‘Frugal flexing’ is a challenge for luxury brands | WARC | The Feed
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‘Frugal flexing’ is a challenge for luxury brands
Younger consumers are happily buying fake luxury goods at a fraction of the price of the genuine article, as a trend for “dupes” gathers pace.
- A 2022 survey by the EU Intellectual Property Office found a surge in the proportion of 15-24-year-olds buying fake products: 37% had bought at least one in the previous 12 months, up from 14% in 2019.
- On TikTok, the #dupes [duplicates] hashtag has garnered 2.1bn views, #reps [replicas] 1.9bn.
- Counterfeits are finding widespread acceptance among younger consumers who, faced with inflation and cost-of-living concerns, don’t really care about the source of the product and often believe that the replica item is of almost the same quality.
Why it matters
It’s a social media thing: there’s a class of consumer who likes to show off products or lifestyles that look much more expensive than they actually are – what a journalist at audience research company GWI terms “frugal flexing”.
And online shopping has made it easier than ever before: it’s simple enough to pick up a fake item for $50 on a Chinese cross-border site rather than lay out $1,000 for the genuine article.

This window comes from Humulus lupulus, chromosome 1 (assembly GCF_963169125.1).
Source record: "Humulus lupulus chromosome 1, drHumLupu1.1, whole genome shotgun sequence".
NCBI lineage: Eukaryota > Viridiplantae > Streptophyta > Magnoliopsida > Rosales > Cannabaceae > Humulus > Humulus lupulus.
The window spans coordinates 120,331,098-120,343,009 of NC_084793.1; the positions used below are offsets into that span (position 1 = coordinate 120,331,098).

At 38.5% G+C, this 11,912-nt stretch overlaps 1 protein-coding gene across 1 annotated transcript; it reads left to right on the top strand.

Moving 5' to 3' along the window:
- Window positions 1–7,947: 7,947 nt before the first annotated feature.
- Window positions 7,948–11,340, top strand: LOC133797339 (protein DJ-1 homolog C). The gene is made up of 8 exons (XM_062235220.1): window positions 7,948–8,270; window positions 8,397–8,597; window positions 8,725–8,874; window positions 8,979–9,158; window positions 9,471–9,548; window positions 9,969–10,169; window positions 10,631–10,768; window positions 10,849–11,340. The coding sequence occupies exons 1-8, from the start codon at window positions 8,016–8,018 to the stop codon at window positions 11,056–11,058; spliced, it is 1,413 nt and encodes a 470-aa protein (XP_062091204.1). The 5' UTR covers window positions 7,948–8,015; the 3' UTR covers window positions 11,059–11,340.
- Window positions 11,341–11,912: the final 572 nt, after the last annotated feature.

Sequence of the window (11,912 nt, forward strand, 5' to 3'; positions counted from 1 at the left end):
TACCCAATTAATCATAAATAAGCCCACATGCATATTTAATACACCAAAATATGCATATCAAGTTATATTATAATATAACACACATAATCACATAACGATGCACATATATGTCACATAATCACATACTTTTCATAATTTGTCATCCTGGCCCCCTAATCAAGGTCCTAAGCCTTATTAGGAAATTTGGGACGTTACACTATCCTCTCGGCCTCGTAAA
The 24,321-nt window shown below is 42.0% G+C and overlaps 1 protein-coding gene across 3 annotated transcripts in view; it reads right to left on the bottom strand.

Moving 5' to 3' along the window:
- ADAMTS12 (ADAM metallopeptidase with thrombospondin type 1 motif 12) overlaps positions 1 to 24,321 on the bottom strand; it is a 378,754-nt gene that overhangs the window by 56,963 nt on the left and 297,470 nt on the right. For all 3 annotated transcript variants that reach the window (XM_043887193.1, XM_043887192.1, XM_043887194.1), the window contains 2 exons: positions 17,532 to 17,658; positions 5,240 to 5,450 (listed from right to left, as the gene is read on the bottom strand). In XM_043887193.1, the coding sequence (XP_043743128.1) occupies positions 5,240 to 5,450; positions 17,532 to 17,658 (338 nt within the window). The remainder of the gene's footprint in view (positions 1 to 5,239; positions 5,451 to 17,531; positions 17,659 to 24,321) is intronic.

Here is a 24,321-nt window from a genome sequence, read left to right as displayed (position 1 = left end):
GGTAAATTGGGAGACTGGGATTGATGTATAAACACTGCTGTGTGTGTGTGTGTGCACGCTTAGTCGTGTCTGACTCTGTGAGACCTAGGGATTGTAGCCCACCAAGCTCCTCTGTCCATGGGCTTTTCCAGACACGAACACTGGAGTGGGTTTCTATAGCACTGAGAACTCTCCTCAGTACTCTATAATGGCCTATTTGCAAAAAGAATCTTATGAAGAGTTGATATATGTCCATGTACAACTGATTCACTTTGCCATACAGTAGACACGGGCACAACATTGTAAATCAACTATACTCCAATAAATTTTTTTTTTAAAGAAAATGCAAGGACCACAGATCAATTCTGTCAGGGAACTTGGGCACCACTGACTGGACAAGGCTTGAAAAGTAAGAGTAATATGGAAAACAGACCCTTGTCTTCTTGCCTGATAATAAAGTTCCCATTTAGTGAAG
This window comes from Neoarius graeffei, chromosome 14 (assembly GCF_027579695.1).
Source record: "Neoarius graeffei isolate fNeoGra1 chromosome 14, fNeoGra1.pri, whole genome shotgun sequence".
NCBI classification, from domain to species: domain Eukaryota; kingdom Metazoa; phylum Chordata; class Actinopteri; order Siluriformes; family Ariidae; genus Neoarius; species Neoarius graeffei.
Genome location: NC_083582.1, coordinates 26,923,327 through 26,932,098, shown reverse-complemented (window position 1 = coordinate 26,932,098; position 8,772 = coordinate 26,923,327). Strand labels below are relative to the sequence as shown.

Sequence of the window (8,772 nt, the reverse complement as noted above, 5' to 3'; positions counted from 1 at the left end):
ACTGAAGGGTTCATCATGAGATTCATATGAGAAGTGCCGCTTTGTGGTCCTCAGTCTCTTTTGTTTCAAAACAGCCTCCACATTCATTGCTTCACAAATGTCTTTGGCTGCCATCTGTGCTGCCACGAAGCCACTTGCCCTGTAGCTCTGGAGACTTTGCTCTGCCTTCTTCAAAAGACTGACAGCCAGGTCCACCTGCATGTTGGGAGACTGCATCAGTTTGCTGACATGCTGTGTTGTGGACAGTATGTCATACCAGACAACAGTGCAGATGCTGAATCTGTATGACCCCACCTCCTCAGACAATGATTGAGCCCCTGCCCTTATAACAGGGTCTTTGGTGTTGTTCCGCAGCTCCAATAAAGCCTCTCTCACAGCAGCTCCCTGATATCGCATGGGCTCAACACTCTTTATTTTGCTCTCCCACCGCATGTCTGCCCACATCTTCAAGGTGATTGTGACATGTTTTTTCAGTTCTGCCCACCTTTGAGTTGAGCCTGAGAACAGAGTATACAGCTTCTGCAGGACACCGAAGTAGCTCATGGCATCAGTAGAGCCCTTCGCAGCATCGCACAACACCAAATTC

To an extent, there have always been such people, but what’s changed is that it’s become a trend – fakes are now celebrated and social media discussions revolve around the merits of different fakes.
But influencers could be at risk from prosecution. The Financial Times quotes a legal source saying that “promoting any infringing product will very often amount to an infringement itself”. Luxury brands could find tackling social media content creators an easier process than shutting down the manufacturers of counterfeit goods.
“Consumers, particularly younger ones, are turning away from conspicuous consumption. They’re still interested in gaining status, but are looking to achieve it through thrift and frugality instead” – Chris Beer, data journalist at GWI.
Sourced from Financial Times
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